With the significant changes in the health insurance market over 2014 under the ACA, the share of adults with stable insurance coverage over the previous year increased: over 80 percent of adults were always insured over the year. Coverage stability also improved for low- and moderate-income adults targeted by the ACAs coverage expansions, but 17.5 percent of low-income adults and 6.7 percent of moderate-income adults reported persistent uninsurance in September 2015, and 18.4 and 9.9 percent, respectively, had periods of uninsurance over the year (data not shown). Although low-income adults have had the greatest reductions in uninsurance following the implementation of the ACA’s key coverage provisions (Cohen and Martinez 2015; Karpman and Long 2015), not all have benefited from those gains. Efforts to improve the stability of insurance coverage for low- and moderate-income adults requires a better understanding of the patterns of and reasons for the coverage transitions; additional analyses using cross-sectional and longitudinal panel surveys, as well as qualitative methods, can enhance this understanding and improve stability of insurance coverage.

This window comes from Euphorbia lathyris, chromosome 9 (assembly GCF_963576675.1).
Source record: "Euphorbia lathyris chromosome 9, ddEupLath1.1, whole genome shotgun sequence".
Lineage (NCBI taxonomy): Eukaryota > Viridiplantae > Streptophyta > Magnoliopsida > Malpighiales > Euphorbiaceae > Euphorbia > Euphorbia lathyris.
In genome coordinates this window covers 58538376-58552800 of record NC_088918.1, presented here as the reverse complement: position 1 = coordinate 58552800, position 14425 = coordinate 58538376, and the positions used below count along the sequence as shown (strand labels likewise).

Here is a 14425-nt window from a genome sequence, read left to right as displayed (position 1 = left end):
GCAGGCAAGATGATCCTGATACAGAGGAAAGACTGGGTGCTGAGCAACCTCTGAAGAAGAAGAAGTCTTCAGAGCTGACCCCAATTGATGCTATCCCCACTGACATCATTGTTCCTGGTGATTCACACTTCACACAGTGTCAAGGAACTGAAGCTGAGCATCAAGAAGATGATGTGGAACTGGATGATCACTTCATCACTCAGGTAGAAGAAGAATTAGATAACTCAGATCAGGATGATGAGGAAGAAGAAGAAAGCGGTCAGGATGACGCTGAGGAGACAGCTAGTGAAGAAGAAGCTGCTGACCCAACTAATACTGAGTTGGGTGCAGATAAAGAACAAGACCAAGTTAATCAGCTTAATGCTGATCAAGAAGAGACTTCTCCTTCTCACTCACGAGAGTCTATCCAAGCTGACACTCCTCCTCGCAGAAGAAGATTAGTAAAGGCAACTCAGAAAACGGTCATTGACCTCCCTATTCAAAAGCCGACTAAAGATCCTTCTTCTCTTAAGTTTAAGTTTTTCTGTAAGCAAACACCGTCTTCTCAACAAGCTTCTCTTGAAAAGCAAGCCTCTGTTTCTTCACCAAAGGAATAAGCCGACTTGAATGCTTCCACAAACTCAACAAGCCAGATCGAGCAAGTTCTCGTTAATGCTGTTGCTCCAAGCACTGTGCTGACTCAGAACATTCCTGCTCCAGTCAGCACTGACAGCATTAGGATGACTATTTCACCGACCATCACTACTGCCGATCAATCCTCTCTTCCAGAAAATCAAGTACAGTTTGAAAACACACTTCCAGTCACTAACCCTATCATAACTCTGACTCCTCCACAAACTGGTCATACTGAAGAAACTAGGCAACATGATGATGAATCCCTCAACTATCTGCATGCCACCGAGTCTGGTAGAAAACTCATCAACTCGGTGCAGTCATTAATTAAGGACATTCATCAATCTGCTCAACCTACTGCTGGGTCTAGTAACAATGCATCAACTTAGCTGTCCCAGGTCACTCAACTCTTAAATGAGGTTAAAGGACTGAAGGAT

Methods: Each round of the HRMS is weighted to be nationally representative. We use these weights and a regression adjustment1 to control for differences in the demographic and socioeconomic characteristics of the respondents across the different rounds of the survey. This allows us to remove any variation in insurance coverage caused by changes in the types of people responding to the survey over time rather than by changes in the health insurance landscape. The basic patterns shown for the regression-adjusted measures are similar to those based on simple weighted estimates. In presenting the regression-adjusted estimates, we use the predicted rate of insurance stability in each quarter for the same nationally representative population. For this analysis, we base the nationally representative sample on survey respondents from quarters 1 and 3 of 2014 and quarters 1 and 3 of 2015).